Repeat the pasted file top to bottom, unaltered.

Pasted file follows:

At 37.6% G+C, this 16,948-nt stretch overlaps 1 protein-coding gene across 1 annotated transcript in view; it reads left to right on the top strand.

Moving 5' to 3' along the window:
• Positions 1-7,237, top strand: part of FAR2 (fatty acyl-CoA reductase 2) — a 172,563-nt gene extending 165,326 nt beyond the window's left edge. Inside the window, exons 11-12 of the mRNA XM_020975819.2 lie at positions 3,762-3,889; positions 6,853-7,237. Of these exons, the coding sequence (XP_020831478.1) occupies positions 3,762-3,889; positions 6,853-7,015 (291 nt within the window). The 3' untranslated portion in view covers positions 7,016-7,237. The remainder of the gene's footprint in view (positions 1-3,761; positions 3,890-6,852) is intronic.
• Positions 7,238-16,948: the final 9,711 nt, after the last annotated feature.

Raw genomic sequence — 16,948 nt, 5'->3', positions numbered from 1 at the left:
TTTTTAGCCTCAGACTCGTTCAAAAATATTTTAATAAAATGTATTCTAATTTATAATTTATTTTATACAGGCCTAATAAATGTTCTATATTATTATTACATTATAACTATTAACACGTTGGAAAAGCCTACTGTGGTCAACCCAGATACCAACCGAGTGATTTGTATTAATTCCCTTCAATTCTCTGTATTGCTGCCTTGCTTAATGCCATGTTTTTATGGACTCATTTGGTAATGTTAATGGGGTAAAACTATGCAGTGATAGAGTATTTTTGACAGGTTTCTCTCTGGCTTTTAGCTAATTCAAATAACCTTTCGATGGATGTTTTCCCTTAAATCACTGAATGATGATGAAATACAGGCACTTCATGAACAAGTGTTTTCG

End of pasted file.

At 37.6% G+C, this 16,948-nt stretch overlaps 1 protein-coding gene across 1 annotated transcript in view; it reads left to right on the top strand.

Moving 5' to 3' along the window:
• Positions 1-7,237, top strand: part of FAR2 (fatty acyl-CoA reductase 2) — a 172,563-nt gene extending 165,326 nt beyond the window's left edge. Inside the window, exons 11-12 of the mRNA XM_020975819.2 lie at positions 3,762-3,889; positions 6,853-7,237. Of these exons, the coding sequence (XP_020831478.1) occupies positions 3,762-3,889; positions 6,853-7,015 (291 nt within the window). The 3' untranslated portion in view covers positions 7,016-7,237. The remainder of the gene's footprint in view (positions 1-3,761; positions 3,890-6,852) is intronic.
• Positions 7,238-16,948: the final 9,711 nt, after the last annotated feature.

Raw genomic sequence — 16,948 nt, 5'->3', positions numbered from 1 at the left:
TTTTTAGCCTCAGACTCGTTCAAAAATATTTTAATAAAATGTATTCTAATTTATAATTTATTTTATACAGGCCTAATAAATGTTCTATATTATTATTACATTATAACTATTAACACGTTGGAAAAGCCTACTGTGGTCAACCCAGATACCAACCGAGTGATTTGTATTAATTCCCTTCAATTCTCTGTATTGCTGCCTTGCTTAATGCCATGTTTTTATGGACTCATTTGGTAATGTTAATGGGGTAAAACTATGCAGTGATAGAGTATTTTTGACAGGTTTCTCTCTGGCTTTTAGCTAATTCAAATAACCTTTCGATGGATGTTTTCCCTTAAATCACTGAATGATGATGAAATACAGGCACTTCATGAACAAGTGTTTTCG